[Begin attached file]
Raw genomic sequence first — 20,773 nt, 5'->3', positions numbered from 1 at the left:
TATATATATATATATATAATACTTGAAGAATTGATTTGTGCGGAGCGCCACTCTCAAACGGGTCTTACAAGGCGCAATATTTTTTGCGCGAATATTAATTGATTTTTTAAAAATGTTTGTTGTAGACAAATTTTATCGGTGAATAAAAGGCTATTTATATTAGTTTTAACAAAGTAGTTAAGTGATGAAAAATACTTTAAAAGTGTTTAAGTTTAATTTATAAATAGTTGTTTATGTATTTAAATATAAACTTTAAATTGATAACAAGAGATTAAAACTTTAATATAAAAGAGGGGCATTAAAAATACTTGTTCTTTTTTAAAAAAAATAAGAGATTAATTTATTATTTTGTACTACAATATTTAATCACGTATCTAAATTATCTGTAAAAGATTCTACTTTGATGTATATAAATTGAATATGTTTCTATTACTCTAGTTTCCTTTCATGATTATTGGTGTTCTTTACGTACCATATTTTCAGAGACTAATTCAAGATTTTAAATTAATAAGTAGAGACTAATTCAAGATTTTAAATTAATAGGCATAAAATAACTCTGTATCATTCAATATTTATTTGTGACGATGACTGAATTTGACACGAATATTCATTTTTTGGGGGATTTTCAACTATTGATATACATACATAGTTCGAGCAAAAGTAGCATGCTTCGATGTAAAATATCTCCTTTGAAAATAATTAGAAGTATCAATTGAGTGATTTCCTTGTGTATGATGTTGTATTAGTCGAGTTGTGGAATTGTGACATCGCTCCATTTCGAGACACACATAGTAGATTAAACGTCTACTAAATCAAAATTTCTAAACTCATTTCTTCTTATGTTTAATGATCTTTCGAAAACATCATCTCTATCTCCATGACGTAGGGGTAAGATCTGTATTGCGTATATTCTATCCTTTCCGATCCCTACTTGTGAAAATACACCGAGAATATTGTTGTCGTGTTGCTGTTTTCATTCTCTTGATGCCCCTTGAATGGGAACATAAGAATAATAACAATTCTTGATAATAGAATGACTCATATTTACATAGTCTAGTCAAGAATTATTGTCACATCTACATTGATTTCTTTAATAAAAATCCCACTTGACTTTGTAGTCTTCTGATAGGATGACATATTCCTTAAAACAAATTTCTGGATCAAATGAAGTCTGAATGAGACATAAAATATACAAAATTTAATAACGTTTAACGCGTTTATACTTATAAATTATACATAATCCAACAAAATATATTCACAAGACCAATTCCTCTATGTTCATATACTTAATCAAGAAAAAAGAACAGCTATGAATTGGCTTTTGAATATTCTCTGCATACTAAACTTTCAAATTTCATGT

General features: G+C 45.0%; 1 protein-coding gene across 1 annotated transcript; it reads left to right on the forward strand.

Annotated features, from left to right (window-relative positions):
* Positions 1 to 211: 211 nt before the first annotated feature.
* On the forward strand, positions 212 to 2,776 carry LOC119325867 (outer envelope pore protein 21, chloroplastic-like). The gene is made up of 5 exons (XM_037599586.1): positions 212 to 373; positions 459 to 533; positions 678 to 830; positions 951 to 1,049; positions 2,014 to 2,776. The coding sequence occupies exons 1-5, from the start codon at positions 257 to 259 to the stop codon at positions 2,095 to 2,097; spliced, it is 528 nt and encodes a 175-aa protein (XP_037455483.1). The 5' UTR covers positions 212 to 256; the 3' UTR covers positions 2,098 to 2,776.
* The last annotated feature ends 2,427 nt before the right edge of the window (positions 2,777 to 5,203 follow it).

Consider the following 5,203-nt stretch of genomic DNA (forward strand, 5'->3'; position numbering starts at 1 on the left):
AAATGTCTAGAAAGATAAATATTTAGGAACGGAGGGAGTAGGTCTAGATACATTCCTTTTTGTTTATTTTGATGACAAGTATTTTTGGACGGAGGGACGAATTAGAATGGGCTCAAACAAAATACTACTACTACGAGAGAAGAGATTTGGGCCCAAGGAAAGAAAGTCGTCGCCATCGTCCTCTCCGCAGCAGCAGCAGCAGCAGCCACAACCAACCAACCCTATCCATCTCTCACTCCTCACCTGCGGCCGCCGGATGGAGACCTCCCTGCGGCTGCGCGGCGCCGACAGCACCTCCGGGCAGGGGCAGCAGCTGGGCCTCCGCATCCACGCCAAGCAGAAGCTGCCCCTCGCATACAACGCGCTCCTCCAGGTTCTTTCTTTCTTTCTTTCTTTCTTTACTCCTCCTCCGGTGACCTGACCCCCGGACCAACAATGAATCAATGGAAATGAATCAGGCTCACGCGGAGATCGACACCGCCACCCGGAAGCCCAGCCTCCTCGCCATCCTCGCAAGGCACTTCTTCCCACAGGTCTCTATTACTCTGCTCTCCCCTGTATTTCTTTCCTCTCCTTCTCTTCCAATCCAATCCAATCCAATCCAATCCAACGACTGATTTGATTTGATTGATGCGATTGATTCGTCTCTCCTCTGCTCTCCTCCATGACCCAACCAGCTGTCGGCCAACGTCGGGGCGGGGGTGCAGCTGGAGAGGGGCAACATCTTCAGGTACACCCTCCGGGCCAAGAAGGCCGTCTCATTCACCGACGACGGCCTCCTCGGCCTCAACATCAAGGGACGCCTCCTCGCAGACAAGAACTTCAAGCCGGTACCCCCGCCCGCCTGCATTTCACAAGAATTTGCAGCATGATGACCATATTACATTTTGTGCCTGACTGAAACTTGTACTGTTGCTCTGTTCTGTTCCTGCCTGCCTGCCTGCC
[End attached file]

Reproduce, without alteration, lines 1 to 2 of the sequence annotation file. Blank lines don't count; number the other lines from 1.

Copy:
Raw genomic sequence first — 20,773 nt, 5'->3', positions numbered from 1 at the left:
TATATATATATATATATAATACTTGAAGAATTGATTTGTGCGGAGCGCCACTCTCAAACGGGTCTTACAAGGCGCAATATTTTTTGCGCGAATATTAATTGATTTTTTAAAAATGTTTGTTGTAGACAAATTTTATCGGTGAATAAAAGGCTATTTATATTAGTTTTAACAAAGTAGTTAAGTGATGAAAAATACTTTAAAAGTGTTTAAGTTTAATTTATAAATAGTTGTTTATGTATTTAAATATAAACTTTAAATTGATAACAAGAGATTAAAACTTTAATATAAAAGAGGGGCATTAAAAATACTTGTTCTTTTTTAAAAAAAATAAGAGATTAATTTATTATTTTGTACTACAATATTTAATCACGTATCTAAATTATCTGTAAAAGATTCTACTTTGATGTATATAAATTGAATATGTTTCTATTACTCTAGTTTCCTTTCATGATTATTGGTGTTCTTTACGTACCATATTTTCAGAGACTAATTCAAGATTTTAAATTAATAAGTAGAGACTAATTCAAGATTTTAAATTAATAGGCATAAAATAACTCTGTATCATTCAATATTTATTTGTGACGATGACTGAATTTGACACGAATATTCATTTTTTGGGGGATTTTCAACTATTGATATACATACATAGTTCGAGCAAAAGTAGCATGCTTCGATGTAAAATATCTCCTTTGAAAATAATTAGAAGTATCAATTGAGTGATTTCCTTGTGTATGATGTTGTATTAGTCGAGTTGTGGAATTGTGACATCGCTCCATTTCGAGACACACATAGTAGATTAAACGTCTACTAAATCAAAATTTCTAAACTCATTTCTTCTTATGTTTAATGATCTTTCGAAAACATCATCTCTATCTCCATGACGTAGGGGTAAGATCTGTATTGCGTATATTCTATCCTTTCCGATCCCTACTTGTGAAAATACACCGAGAATATTGTTGTCGTGTTGCTGTTTTCATTCTCTTGATGCCCCTTGAATGGGAACATAAGAATAATAACAATTCTTGATAATAGAATGACTCATATTTACATAGTCTAGTCAAGAATTATTGTCACATCTACATTGATTTCTTTAATAAAAATCCCACTTGACTTTGTAGTCTTCTGATAGGATGACATATTCCTTAAAACAAATTTCTGGATCAAATGAAGTCTGAATGAGACATAAAATATACAAAATTTAATAACGTTTAACGCGTTTATACTTATAAATTATACATAATCCAACAAAATATATTCACAAGACCAATTCCTCTATGTTCATATACTTAATCAAGAAAAAAGAACAGCTATGAATTGGCTTTTGAATATTCTCTGCATACTAAACTTTCAAATTTCATGT